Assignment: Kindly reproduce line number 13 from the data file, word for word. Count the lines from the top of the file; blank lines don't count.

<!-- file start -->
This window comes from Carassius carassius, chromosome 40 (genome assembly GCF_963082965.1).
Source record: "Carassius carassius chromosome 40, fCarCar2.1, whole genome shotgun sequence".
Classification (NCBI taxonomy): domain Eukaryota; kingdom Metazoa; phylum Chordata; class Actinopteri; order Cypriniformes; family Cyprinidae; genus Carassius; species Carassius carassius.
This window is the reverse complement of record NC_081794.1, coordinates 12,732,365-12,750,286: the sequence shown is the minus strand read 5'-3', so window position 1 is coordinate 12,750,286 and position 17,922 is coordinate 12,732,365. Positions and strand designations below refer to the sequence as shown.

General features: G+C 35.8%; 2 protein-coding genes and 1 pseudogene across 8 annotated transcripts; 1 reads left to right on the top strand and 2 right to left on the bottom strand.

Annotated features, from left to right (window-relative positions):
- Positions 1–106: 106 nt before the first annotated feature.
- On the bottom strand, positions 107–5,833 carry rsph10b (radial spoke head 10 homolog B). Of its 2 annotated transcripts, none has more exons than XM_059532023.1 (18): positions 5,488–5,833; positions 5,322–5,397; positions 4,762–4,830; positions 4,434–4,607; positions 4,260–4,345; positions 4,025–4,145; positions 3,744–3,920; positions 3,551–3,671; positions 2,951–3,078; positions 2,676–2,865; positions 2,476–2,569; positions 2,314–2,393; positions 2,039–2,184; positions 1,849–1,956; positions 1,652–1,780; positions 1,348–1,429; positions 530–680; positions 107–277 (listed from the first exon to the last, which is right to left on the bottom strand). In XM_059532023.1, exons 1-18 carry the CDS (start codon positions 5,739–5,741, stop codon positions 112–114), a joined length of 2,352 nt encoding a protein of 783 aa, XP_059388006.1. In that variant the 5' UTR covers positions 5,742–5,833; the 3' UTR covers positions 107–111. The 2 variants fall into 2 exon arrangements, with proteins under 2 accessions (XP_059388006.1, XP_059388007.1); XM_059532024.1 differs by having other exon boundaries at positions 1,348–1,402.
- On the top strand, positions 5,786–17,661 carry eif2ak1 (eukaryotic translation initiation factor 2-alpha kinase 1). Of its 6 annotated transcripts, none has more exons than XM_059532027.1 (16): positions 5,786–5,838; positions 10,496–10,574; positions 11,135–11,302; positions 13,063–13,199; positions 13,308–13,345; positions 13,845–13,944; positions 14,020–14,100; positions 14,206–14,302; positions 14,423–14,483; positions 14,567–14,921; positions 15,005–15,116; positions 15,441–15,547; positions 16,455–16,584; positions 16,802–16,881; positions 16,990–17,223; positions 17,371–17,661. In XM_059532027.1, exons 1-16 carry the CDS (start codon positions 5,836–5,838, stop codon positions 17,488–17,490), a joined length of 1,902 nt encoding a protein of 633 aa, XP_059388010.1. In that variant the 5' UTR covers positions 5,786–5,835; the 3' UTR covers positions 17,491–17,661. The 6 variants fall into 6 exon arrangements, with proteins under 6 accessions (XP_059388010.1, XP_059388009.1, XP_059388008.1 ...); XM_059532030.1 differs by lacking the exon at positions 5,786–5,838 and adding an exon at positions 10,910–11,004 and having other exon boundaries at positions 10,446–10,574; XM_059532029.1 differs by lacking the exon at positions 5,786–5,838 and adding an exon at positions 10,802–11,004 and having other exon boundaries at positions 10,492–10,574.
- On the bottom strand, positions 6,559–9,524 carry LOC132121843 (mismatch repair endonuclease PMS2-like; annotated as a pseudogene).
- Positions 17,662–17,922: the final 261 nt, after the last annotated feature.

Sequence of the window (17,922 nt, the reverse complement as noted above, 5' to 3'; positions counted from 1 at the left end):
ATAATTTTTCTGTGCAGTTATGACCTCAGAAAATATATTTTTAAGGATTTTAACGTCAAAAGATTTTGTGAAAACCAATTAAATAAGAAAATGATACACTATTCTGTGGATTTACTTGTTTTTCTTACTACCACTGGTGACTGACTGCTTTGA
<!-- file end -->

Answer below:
ATAATTTTTCTGTGCAGTTATGACCTCAGAAAATATATTTTTAAGGATTTTAACGTCAAAAGATTTTGTGAAAACCAATTAAATAAGAAAATGATACACTATTCTGTGGATTTACTTGTTTTTCTTACTACCACTGGTGACTGACTGCTTTGA